Inter-set rest configuration effect on acute physiological and performance-related responses to a resistance training session in terrestrial vs simulated hypoxia
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AuthorBenavente Bardera, Cristina; Feriche Fernández-Castanys, María Belén; Almeida, Filipa; Padial Puche, Paulino
HypertrophyPerformanceHypobaric hypoxiaNormobaric hypoxiaInterval test
Benavente C... [et al.] 2022. Inter-set rest configuration effect on acute physiological and performance-related responses to a resistance training session in terrestrial vs simulated hypoxia. PeerJ 10:e13469 [http://doi.org/10.7717/peerj.13469]
SponsorshipSpanish Government PGC2018-097388-B-I00-MCI/AEI/FEDER; Andalusian FEDER Operational Program A-SEJ-246-UGR18 B-CTS-374-UGR20; Spanish Government FPU18/00686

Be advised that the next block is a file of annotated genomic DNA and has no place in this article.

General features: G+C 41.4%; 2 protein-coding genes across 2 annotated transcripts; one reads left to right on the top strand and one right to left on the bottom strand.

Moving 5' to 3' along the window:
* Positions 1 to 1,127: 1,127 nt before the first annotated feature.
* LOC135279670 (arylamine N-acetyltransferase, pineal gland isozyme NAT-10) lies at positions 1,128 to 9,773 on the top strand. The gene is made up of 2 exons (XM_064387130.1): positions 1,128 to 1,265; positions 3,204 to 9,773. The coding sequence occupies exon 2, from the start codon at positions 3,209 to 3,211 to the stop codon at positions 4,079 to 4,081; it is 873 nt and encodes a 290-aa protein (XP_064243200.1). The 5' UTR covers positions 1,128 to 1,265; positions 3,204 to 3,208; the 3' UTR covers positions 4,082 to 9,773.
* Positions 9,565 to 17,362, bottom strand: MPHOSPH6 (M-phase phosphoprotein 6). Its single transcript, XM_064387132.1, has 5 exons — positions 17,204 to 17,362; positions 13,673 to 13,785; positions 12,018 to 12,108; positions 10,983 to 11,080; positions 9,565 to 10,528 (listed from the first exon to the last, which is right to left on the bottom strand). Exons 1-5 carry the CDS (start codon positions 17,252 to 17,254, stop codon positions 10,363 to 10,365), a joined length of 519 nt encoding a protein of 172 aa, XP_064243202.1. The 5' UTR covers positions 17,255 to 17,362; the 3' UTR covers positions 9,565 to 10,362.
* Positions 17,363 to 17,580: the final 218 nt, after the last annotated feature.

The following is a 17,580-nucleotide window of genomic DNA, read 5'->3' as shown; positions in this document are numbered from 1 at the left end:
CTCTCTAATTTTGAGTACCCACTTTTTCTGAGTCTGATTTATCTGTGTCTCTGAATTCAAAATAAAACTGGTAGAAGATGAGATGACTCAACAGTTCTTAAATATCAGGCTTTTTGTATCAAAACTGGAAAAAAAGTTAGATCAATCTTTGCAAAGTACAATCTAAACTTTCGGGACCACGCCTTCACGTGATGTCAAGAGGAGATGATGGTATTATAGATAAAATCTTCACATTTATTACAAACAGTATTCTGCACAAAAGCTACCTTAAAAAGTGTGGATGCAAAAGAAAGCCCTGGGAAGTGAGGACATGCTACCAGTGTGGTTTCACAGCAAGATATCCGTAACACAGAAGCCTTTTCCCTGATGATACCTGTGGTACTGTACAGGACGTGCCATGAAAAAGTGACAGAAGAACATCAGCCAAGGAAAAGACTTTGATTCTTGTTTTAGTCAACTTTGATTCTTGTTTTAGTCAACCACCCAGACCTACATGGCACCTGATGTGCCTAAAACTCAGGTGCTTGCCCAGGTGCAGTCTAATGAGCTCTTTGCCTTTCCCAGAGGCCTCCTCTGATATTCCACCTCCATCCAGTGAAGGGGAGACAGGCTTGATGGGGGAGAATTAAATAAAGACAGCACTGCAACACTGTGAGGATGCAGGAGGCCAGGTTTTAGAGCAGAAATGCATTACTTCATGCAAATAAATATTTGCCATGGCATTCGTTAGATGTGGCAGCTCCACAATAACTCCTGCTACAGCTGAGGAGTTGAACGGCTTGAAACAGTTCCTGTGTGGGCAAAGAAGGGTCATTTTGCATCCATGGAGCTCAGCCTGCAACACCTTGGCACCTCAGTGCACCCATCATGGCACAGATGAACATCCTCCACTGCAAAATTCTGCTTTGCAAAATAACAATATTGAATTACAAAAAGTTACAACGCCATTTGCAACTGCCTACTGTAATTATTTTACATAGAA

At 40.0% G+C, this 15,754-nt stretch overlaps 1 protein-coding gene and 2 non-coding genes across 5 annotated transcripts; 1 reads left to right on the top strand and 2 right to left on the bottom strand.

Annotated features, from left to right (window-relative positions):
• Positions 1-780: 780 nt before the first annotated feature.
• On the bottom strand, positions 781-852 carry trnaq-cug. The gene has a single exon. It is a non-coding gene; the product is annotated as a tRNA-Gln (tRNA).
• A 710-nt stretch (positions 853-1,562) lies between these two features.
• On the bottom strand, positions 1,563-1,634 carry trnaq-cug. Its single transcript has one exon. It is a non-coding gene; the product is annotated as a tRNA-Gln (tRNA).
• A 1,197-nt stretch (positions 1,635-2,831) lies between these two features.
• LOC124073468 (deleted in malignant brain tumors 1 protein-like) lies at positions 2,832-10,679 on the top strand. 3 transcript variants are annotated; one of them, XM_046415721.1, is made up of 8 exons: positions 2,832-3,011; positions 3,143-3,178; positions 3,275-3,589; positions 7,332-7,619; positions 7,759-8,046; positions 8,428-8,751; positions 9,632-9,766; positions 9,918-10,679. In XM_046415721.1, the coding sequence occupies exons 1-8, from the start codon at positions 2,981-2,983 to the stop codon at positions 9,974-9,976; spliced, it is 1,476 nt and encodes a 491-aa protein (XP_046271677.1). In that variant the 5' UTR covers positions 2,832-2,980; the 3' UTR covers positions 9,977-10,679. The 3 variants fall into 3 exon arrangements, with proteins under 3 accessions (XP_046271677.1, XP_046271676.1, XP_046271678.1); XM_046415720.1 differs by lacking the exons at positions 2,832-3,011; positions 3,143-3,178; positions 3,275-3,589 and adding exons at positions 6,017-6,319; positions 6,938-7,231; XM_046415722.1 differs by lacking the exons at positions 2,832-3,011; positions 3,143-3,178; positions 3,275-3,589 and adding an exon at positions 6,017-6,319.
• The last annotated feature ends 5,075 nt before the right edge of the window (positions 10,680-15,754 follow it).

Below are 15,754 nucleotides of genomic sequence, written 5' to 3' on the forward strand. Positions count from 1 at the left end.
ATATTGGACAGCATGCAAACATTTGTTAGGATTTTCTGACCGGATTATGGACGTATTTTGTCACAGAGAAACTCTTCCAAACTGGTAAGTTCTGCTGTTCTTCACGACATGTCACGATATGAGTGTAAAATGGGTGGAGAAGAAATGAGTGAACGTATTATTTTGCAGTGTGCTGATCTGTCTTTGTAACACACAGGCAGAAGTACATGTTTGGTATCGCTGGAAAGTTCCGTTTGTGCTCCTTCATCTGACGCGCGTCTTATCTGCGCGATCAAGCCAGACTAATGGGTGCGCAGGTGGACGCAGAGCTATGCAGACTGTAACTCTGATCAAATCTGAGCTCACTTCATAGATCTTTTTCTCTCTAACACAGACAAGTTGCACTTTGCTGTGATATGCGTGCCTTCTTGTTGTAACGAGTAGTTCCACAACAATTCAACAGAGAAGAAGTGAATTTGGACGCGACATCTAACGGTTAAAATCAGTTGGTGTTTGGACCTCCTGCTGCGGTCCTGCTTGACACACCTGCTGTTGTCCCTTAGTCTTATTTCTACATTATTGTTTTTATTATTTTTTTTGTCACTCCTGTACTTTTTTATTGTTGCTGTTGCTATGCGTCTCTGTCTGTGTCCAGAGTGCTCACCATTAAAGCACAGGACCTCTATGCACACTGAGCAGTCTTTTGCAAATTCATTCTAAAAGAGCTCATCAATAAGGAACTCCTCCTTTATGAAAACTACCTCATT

Background. Metabolic stress is considered a key factor in the activation of hypertrophy mechanisms which seems to be potentiated under hypoxic conditions.This study aimed to analyze the combined effect of the type of acute hypoxia (terrestrial vs simulated) and of the inter-set rest configuration (60 vs 120 s) during a hypertrophic resistance training (RT) session on physiological, perceptual and muscle performance markers. Methods. Sixteen active men were randomized into two groups based on the type of hypoxia (hypobaric hypoxia, HH: 2,320 m asl; vs normobaric hypoxia, NH: FiO(2) of 15.9%). Each participant completed in a randomly counterbalanced order the same RT session in four separated occasions: two under normoxia and two under the corresponding hypoxia condition at each prescribed inter-set rest period. Volume-load (load x set x repetition) was calculated for each training session. Muscle oxygenation (SmO2) of the vastus lateralis was quantified during the back squat exercise. Heart rate (HR) was monitored during training and over the ensuing 30-min post-exercise period. Maximal blood lactate concentration (maxLac) and rating of perceived exertion (RPE) were determined after the exercise and at the end of the recovery period. Results. Volume-load achieved was similar in all environmental conditions and inter set rest period length did not appreciably affect it. Shorter inter-set rest periods displayed moderate increases in maxLac, HR and RPE responses in all conditions. Compared to HH, NH showed a moderate reduction in the inter-set rest-HR (ES > 0.80), maxLac (ES > 1.01) and SmO2 (ES > 0.79) at both rest intervals. Conclusions. Results suggest that the reduction in inter-set rest intervals from 120 s to 60 s provide a more potent perceptual, cardiovascular and metabolic stimulus in all environmental conditions, which could maximize hypertrophic adaptations in longer periods of training. The abrupt exposure to a reduced FiO(2) at NH seems to reduce the inter-set recovery capacity during a traditional hypertrophy RT session, at least during a single acute exposition. These results cannot be extrapolated to longer training periods.